It never fails. Take a short vacation and a major story materializes while you are away.
It just happened to me. Amtrak CEO Alex Kummant has resigned after two years on the job. At first glance, it seems like an odd time to step down, especially in light of Amtrak's growth during his tenure.
Right now, the environment for Amtrak is as favorable as it's been in decades. An Amtrak-friendly administration about to enter the White House, the Democrats have strong control of Congress and reauthorization legislation positions the embattled railroad for a big boost in federal aid.
However, published report suggests that like his predecessor, David Gunn, he did not play well with Amtrak's board of directors. An article published by the United Transportation Union quotes an anonymous source close to the board as saying: Kummant "was not hands on. He didn't have a handle on finances or operations. His personality was often confrontational."
The article goes on to suggest that a permanent successor is not likely to be chosen until after President-elect Barack Obama puts his stamp on the Amtrak board. Finally, it points out that Kummant's candidacy was championed by Union Pacific CEO Dick Davidson and BNSF CEO Matt Rose, both of whom where major supporters of George W. Bush.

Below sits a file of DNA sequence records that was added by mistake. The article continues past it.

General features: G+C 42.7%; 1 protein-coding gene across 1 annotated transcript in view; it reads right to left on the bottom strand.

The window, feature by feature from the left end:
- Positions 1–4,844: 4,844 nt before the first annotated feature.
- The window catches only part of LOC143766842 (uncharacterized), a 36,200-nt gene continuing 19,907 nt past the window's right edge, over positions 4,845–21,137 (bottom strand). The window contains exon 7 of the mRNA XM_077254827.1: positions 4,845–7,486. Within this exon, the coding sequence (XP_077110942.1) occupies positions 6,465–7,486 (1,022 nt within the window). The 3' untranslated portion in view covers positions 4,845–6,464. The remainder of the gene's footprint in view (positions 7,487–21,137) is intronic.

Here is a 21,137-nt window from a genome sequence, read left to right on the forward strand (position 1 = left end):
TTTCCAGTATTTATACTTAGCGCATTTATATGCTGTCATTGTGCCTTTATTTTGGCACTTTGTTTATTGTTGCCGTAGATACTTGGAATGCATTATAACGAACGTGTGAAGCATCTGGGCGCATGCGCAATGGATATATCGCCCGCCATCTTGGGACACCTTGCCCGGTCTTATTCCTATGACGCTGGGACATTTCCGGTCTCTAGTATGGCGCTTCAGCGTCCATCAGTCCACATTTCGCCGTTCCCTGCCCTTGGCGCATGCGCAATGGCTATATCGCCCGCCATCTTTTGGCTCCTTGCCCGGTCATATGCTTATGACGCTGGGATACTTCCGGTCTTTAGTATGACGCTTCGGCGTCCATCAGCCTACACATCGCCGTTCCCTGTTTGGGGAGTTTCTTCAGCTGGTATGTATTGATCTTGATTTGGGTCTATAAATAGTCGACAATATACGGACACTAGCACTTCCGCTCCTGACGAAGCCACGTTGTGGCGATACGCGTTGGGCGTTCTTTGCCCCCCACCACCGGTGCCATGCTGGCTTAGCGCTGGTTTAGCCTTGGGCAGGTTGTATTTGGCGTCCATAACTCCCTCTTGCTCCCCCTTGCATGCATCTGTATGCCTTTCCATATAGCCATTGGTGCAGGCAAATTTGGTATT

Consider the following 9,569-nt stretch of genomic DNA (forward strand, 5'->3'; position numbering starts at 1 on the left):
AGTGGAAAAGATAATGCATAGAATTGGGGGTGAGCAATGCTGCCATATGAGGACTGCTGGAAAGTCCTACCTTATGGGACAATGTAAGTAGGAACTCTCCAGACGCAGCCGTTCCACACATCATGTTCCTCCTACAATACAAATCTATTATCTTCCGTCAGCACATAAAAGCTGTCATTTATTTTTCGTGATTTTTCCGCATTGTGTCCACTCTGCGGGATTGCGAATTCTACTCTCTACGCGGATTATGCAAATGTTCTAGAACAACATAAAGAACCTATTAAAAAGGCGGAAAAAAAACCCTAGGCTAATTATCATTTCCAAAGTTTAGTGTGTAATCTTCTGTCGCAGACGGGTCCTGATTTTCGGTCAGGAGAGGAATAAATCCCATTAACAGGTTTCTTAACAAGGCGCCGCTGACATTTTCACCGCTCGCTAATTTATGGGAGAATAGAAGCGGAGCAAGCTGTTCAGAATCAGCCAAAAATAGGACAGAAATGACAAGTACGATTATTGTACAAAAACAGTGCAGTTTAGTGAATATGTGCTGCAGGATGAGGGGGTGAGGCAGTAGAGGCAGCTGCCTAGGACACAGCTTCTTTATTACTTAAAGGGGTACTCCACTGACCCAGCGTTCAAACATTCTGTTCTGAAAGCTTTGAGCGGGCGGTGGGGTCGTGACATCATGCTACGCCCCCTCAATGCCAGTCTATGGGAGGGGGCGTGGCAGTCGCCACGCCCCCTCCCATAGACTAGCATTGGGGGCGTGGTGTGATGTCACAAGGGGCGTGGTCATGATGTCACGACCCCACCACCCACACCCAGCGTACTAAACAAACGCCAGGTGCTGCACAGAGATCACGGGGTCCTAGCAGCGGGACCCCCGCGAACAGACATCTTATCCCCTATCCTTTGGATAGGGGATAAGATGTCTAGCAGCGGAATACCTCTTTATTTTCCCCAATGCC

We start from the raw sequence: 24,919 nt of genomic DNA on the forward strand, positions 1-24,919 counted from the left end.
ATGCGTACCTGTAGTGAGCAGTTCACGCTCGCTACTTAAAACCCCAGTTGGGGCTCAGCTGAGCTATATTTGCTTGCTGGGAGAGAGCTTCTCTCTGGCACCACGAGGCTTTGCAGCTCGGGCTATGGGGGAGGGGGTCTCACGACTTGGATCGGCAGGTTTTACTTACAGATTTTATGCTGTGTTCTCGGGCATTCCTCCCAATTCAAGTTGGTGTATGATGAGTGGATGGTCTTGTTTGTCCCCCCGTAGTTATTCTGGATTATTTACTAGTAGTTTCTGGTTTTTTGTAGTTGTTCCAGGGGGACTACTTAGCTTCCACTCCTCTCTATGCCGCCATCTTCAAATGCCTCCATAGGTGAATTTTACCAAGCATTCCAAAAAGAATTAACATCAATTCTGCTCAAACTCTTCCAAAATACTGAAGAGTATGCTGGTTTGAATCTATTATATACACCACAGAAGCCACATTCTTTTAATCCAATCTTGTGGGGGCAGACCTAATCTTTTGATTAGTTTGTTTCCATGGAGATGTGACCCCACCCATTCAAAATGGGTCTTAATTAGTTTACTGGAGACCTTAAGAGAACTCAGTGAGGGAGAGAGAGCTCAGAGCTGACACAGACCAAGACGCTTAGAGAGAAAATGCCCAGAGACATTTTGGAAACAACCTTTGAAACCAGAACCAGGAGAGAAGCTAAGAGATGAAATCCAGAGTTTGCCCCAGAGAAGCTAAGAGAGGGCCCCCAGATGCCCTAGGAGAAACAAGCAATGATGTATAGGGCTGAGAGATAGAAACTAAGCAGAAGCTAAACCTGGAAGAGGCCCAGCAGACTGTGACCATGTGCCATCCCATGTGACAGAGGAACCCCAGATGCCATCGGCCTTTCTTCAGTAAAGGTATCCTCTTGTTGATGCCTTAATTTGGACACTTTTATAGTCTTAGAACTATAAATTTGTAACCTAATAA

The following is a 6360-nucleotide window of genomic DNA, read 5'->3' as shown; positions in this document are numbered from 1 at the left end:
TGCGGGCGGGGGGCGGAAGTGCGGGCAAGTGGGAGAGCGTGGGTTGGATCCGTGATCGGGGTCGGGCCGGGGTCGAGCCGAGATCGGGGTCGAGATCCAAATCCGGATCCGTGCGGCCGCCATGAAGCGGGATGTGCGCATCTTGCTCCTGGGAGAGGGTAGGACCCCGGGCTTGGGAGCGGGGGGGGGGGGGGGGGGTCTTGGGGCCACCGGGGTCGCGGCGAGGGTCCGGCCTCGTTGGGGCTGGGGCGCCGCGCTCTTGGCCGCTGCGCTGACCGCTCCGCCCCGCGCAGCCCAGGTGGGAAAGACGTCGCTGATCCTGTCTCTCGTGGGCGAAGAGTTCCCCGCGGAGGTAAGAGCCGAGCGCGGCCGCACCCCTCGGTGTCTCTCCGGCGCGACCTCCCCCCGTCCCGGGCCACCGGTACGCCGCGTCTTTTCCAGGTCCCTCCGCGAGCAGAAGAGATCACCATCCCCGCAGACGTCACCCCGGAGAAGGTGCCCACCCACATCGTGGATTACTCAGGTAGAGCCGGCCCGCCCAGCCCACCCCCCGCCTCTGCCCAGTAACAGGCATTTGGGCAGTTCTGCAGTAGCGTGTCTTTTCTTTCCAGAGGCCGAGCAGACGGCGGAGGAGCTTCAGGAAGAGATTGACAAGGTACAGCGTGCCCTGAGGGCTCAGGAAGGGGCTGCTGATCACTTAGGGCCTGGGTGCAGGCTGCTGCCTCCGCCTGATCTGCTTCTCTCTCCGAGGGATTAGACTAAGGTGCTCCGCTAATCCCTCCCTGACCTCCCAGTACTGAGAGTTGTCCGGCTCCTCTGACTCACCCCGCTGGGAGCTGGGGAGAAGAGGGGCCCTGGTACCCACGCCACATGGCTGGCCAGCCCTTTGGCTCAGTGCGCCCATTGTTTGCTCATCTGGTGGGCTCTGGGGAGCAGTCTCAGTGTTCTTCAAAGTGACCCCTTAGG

Since the retirement of W. Graham Claytor in 1993, Amtrak has gone through four "permanent" and one interim CEO. Clearly, Amtrak could benefit from a new leader of Claytor's stature; a former CEO of the Southern Railway, he spent 11 years in the top job at Amtrak. More important, it could use a board that can free the new CEO from the political agendas that have impeded progress.
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